LAFAYETTE — After a couple of restless days of knowing only the where and when of their Dec. 20 New Orleans Bowl game, the Louisiana-Lafayette football team finally has a who to set its sights on.
Set to make their fourth straight appearance in the New Orleans Bowl — and seeking their fourth straight win — the Ragin’ Cajuns learned Sunday afternoon that they’ll play Nevada.
“Excited to finally get some direction,” coach Mark Hudspeth said. “We’ve sort of been a ship without a rudder this last week as we tried to prepare the best we could for the bowl game.”
With a little less than two weeks until showtime — the teams kick off at 10 a.m. next Saturday — the Cajuns can start preparing in earnest for a challenging opponent.
Nevada is led by senior quarterback Cody Fajardo, whom Hudspeth called “one of the best players in college football.” The stats show that statement isn’t exactly hyperbole: Fajardo is one of two players in Football Bowl Subdivision history to throw for more than 9,000 yards and rush for more than 3,000 yards in his career.
The other? Another Wolfpack signal caller, Colin Kaepernick.
“He’s a guy you don’t stop; you just try to slow down and try to contain,” Hudspeth said. “He is going to be an exceptional player, an exceptional person to try to defend.”
This season, Fajardo has thrown for nearly 2,500 yards and 18 scores while picking up 997 yards and a career-high 13 touchdowns on the ground.
Fajardo is the centerpiece of an offense that has multiple playmakers. Four Nevada receivers hauled in at least 30 passes, and three ran for at least 620 yards. The Wolfpack scored at least 20 points in each of its games this season.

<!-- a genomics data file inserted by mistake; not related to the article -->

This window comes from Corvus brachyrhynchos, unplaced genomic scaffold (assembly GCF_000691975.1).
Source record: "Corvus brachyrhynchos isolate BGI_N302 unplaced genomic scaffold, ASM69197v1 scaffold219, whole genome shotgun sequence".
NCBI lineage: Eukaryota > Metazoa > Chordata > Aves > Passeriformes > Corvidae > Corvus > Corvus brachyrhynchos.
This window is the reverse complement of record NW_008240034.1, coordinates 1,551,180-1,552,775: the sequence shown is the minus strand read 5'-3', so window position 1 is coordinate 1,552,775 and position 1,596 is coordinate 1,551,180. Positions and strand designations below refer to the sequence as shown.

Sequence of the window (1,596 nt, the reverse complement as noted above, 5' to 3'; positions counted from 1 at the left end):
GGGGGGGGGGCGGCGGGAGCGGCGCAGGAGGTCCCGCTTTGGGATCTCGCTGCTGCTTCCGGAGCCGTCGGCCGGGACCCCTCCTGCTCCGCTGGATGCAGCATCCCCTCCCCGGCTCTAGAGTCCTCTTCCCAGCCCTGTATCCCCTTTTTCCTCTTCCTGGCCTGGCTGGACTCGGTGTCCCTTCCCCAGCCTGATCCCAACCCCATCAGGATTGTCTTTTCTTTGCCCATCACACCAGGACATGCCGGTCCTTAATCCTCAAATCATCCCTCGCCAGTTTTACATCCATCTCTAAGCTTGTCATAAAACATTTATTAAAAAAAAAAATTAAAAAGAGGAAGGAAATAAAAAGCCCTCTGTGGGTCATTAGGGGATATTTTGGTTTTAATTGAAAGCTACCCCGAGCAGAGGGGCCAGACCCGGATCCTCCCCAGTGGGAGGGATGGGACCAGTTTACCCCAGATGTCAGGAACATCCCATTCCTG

“They put up a lot of points, and it’ll be a challenge to stop them,” Hudspeth said. “We’ll have to score points. … (The Cajuns offense is) going to have to pick up that responsibility of knowing coming into the game that we’re going to have to move the football and score points, because you’re not coming into this game thinking you’re going to shut this team out or shut them down.”
The Cajuns have had issues stopping potent offenses at times this year, and Hudspeth acknowledged that his best weapon against the Wolfpack might be his team’s running game.
“We’ll need to find ways to keep them off the field,” he said. “Our best defense can be when our offense is on the field and Cody Fajardo is on the sideline, because that guy is an incredible player.”
That the Cajuns have their own playmakers was not lost on Nevada coach Brian Polian.
“They are very athletic across the board and have an explosive offense,” he said in a news release. “Coach Hudspeth has done a tremendous job leading their program to multiple bowl games, and I have no doubt that we will have our hands full.”
The Nevada offense wasn’t the first thing that jumped off the page when Hudspeth started doing some research, though. The Wolfpack won four of its final six games after stumbling to a 3-3 start against some tough competition.
Nevada lost by a touchdown to a 10-win Arizona team, then lost by five to an 11-win Boise State squad and by seven to a 10-win Colorado State team. The Wolfpack’s five losses came to teams that went a combined 46-17 this season, and four of those losses came by a touchdown or less.
“They’ve had a phenomenal season,” Hudspeth said.
This will be Nevada’s ninth bowl appearance in the past 10 years — with last season being the lone year the Wolfpack missed postseason play since 2005. Nevada has lost six of its past seven bowl games.
The schools have played each other just once, a game Nevada won 38-14 at home in the 1995 season opener when the Cajuns and Wolfpack were both in the Big West Conference.